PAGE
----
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New Year, New Resolutions, New Goals!


It’s about to be a New Year! Soon it'll be 2022, hooray!! Let’s be honest, the past two years for everyone have not been the easiest. Here’s to hoping that this year will be better, right? Well if you’re starting the year like most people you have new goals or new resolutions. So let’s address that! Let’s look at goals and resolutions and how we can make them more achievable. Especially health and fitness related ones!

First off, what is the difference between a goal and a resolution? The literal definition of a goal is “the end toward which effort is directed.” By this definition from Merriam-Webster, the goal is simply the ending you’re aiming for. It has little to do with how you get there as long as effort is put forth. A resolution is defined as “the act or process of resolving such as the act of analyzing a complex notion into simpler ones, the act of answering, or the act of determining.” Based on this definition, resolutions are a form of problem solving. So, when we set a New Year’s resolution we are technically defining a problem and finding ways to solve it. Interesting.


If you think about you, you can set a goal and use resolutions to achieve the goal. When we were all taught to set smaller goals to achieve bigger goals, we were actually using resolutions to achieve our goals. If this is something we were all taught in elementary school, can we apply it to our current health and fitness goals, whether they’re New Year’s resolutions or not? Yes!! As a trainer and nutrition coach, I work on this all the time with my clients! And there are three steps to it.


Step 1: Set Your Goal

What is your ending? What are you trying to achieve? In health and fitness, the most common thing I hear is “lose weight” or “get in shape.” While these are basic, are they good goals? I would say no. Neither of these things are measurable or specific enough to be a “good” goal. If you want to lose weight, how much do you want to lose? When do you want to lose it by? If you want to “get in shape,” how do you define shape? When do you want to be in “shape” by? Make sure you can measure your specific goal with a time limit. A better goal would be: “I want to lose 15 pounds in 4 months.” There is a specific number in which to lose in a specific (and realistic) time frame.



Step 2: Figure Out Your Why and Add it to Your Goal

Why do you want to lose weight? Why do you want to get in “shape?” How does this goal benefit you once it is achieved? Some solid examples for weight loss as a goal include reducing cholesterol or blood pressure, reducing the risk of diabetes, increase general health, and even aesthetic. Yes, I said aesthetic. There is nothing wrong with wanting to lose weight to change the way you look, just make sure that is truly your why. Once you know you’re why, add it to your goal. For example, “I want to lose 15 pounds in 4 months to decrease my blood pressure.” Now we have something specific and measurable in addition to a why.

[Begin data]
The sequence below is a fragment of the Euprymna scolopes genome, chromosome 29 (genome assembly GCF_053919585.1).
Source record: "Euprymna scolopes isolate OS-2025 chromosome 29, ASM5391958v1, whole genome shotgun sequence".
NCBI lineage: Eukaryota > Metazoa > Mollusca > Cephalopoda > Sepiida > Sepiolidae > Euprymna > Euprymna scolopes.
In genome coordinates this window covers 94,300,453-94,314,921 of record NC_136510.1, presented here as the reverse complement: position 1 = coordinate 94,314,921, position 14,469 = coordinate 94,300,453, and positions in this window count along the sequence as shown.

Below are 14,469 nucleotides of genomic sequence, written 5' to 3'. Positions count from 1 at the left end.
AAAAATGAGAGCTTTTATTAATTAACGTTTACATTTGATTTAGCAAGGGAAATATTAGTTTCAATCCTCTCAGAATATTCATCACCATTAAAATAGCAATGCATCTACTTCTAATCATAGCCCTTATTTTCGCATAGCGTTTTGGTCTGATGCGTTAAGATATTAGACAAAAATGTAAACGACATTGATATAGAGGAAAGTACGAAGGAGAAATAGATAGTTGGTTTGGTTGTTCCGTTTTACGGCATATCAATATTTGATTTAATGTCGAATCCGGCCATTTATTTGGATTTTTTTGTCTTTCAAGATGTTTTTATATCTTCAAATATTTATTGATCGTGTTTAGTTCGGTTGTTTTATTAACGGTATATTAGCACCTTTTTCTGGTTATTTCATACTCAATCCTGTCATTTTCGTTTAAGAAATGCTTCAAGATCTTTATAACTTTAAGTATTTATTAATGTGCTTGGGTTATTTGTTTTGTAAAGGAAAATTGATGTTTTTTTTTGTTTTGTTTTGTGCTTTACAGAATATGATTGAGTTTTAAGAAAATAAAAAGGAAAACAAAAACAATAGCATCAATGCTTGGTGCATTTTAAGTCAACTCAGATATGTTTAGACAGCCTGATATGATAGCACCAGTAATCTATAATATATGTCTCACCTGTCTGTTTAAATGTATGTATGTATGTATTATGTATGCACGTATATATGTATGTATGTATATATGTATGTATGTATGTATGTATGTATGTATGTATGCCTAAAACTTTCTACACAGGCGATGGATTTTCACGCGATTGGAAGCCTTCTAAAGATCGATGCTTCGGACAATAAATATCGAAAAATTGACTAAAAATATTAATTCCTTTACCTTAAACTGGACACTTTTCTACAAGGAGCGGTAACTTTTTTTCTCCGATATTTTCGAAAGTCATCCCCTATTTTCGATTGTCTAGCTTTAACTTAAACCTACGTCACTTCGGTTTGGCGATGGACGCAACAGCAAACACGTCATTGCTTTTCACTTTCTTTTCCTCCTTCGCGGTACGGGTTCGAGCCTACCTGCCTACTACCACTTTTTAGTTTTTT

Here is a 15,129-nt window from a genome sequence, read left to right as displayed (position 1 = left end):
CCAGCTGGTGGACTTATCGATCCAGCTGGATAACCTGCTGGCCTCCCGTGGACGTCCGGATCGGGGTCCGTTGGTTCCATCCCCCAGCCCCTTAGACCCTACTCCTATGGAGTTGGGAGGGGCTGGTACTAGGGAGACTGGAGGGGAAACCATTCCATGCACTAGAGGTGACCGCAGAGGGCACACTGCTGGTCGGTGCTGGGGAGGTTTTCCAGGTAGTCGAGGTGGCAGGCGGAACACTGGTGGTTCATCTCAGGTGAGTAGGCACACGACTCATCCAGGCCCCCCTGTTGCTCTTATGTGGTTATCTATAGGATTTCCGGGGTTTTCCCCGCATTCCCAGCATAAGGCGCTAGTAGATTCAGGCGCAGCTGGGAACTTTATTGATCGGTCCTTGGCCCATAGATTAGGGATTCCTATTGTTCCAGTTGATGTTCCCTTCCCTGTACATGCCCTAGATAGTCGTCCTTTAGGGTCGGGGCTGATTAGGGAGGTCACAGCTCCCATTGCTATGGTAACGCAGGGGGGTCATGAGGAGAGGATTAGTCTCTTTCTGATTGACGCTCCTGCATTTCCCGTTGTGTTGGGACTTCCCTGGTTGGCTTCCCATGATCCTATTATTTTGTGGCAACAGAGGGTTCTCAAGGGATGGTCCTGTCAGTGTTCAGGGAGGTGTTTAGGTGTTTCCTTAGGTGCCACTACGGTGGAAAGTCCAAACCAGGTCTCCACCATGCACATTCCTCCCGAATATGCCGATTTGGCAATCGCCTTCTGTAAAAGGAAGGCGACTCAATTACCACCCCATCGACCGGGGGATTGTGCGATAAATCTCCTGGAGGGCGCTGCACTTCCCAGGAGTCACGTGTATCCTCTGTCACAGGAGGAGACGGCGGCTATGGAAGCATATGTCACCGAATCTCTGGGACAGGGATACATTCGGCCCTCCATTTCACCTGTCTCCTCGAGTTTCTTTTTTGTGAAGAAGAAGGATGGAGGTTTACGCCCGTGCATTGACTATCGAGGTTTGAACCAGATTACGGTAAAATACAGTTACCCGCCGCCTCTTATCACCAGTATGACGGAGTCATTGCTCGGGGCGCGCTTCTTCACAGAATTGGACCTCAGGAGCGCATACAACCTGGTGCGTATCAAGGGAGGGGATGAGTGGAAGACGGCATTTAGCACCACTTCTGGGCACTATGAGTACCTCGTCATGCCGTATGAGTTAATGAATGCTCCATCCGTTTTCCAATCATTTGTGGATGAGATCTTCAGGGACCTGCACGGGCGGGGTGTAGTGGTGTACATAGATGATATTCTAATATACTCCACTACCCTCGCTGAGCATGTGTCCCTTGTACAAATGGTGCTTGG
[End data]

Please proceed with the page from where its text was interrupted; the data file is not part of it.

Step 3: How Are You Going to Achieve Your Goal?

This is that resolution part! Let’s “solve the problem” of how you are going to lose the weight or “get in shape.” In health and fitness, no matter the goal, it is best to start small and get bigger. These smaller resolutions should still be specific and measurable with a time limit and the why is to achieve your main goal. Since resolutions are about resolving the problem, they should be written as something you will do, they are the action or effort toward your goal. An example of this smaller resolution is “I will walk for a minimum of 30 minutes, 2 times a week, in order to work towards losing 15lbs in 4 months to decrease my blood pressure.” Remember, you will likely need multiple of these in order to achieve your bigger main goal so they can be as small as you need them to be. When it comes to weight loss or health and fitness, plateaus are normal and when that happens you can add or change your small resolution that still moves toward your goal.


With these smaller resolutions I have found it best to make them something that you can make a habit. A lot of health and fitness goals we want to be sustainable, thus the resolutions should be habitual or something that can create a habit. That way, when you go to create your next smaller resolution you have something to build off of. Then once these become habits, you’re more likely to reach your goal and maintain it (depending on what it is, of course).


And there we have it. Three steps to make goals and using resolutions to achieve them. As you make your New Year’s resolutions and goals think these steps through. One other thing I suggest doing to help you achieve your goals and complete the resolutions is keeping a record of everything! Use a journal (digital or not) to record your main goal, your smaller resolutions, and your measurements. Remember the goal and resolutions should have something you can measure, make sure your keeping an accurate record of those!


Good luck in 2022!! You got this!


References:

https://www.merriam-webster.com/dictionary/goal

https://www.merriam-webster.com/dictionary/resolution




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